a keen and commendable desire to keep British boxing clean and free from grafts and rackets that one is reticent to see in the recent Loughran-Farr decision an inclination on the part of the board to forget that the game, in addition to being clean, must also be boxing, that the left should be as straight as the organisation.
Boxing is "the noble art of self-defence," it is not a mere pandering to blood-lust. The Loughran-Farr meeting was a contrast between the ancient and modern styles. Loughran was throughout the artist endeavouring always to beat his man without breaking him, to nullify his efforts, to frustrate his onslaughts.
SKILL VERSUS COURAGE Farr, on the other hand, realising that he was up against a better boxer, waded in with estimable aggression, swinging and hooking and trusting to getting home with a lucky blow.
One man trusted to skill, the other to luck backed up by youth and a fine courage.
Farr's only possible hope lay in a knockout. As a boxer he has any amount of promise, hut as yet he is not in the same class with Loughran, and it is questionable if, among all the thousands of surprised people in the Albert Hall, there was anybody as surprised as was Farr himself when he was awarded the decision on points.
A WRONG DECISION?
The B.B.B.C. could not, nor would it wish to, reverse a referee's decision. It could, and it ought to, explain it. The referee's score-card must have been a unique document in the Albert Hall that night. It ought to he published, it ought to be reproduced and printed in the press because, unless something happened in the ring that is known only to the referee and the contestants, Mr. Wilfred Smith's decision was a wrong decision, a seriously wrong decision, if skill still counts in boxing.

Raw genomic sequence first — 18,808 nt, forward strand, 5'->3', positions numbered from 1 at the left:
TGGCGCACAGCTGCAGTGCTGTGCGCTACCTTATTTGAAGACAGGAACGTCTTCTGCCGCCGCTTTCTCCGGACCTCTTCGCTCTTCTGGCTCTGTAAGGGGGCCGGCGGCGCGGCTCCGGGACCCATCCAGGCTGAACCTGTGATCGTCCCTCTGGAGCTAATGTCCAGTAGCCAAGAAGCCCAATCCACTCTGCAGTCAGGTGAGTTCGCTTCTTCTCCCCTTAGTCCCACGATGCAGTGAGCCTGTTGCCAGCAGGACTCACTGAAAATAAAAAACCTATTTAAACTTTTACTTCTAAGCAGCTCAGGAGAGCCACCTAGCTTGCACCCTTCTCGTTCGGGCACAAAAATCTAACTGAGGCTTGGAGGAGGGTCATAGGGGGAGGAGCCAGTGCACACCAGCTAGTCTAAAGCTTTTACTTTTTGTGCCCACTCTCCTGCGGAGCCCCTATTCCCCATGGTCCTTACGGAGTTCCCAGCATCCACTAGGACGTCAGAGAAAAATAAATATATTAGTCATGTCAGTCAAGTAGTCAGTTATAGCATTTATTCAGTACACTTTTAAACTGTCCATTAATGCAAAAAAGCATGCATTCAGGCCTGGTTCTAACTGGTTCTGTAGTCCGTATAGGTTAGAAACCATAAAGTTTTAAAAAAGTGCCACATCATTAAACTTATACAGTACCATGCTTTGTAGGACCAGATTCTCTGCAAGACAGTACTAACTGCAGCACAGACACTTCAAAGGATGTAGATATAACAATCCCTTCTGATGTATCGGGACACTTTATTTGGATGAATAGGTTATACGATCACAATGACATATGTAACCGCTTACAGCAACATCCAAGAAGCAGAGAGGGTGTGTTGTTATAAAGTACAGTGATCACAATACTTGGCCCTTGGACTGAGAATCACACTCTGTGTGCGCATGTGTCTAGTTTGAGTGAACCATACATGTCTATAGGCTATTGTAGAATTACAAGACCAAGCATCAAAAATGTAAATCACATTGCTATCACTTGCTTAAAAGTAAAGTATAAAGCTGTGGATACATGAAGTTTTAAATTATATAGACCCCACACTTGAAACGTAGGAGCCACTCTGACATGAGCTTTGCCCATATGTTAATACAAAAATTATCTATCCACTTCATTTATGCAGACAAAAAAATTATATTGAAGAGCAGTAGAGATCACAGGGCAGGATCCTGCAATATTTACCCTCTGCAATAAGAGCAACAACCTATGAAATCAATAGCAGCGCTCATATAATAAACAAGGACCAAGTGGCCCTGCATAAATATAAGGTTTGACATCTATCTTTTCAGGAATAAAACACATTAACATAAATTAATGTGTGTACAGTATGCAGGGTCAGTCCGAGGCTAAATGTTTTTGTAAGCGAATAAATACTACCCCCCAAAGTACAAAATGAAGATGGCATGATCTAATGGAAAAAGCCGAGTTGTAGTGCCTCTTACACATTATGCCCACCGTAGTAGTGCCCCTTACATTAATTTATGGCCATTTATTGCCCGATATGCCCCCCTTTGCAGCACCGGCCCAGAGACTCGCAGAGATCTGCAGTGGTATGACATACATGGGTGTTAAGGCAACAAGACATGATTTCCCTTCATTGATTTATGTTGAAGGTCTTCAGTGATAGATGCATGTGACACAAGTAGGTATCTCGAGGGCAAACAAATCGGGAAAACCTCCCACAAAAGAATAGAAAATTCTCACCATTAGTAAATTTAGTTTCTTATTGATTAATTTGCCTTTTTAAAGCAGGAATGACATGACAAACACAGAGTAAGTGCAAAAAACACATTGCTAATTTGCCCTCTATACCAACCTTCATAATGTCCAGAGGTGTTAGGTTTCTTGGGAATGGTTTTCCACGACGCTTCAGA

Farr was brave, he was aggressive, he was a fierce fighter: he hit hard and often, but his blows, when they did not miss altogether, missed their objective, were met and parried by a master's hands and arms or were allowed to glance harmlessly from a shoulder when they were meant to connect with a chin.
A BOXER—NOT A BUTCIIER
Farr won the second round and the last; two, possibly three, were drawn; the other five or six were Loughran's. Loughran had the measure of his man throughout, his left went straight to his objective every time, his upper-cut was a precise and lovely thing, the only thing his blows lacked was ugliness. There is never any viciousness in Loughran's fighting. He is a boxer, not a butcher. Perhaps he has lost the power to fell his man; but certainly he could have torn him to ribbons. He could have turned the last five rounds into a minor martyrdom, he could have splashed blood about to appease, if not to sate, the sadistic cravings of the little mob in the Welshman's corner that howled for it in the last two rounds. He preferred to beat a fresh, fit man over ten full rounds to torturing a tyro for half the time.
PANDERING TO LOWEST PASSIONS British boxing has, recently, been rising slowly from a very low level. A few more decisions like this one and it will sink lower than ever, right down to the despicable level of all-in wrestling, a thing of fake and fury, a pandering to the lowest passions of a howling, degenerate and blood-thirsty mob.
There is no heavyweight in England (except, perhaps, one) who can go ten full rounds with Loughran and win on points. When they have all tried, and learnt all that those ten rounds will teach them, then we may know just where to look for material to train into a challenger for the title that will be in the frightening hands of Joe Louis a year from now.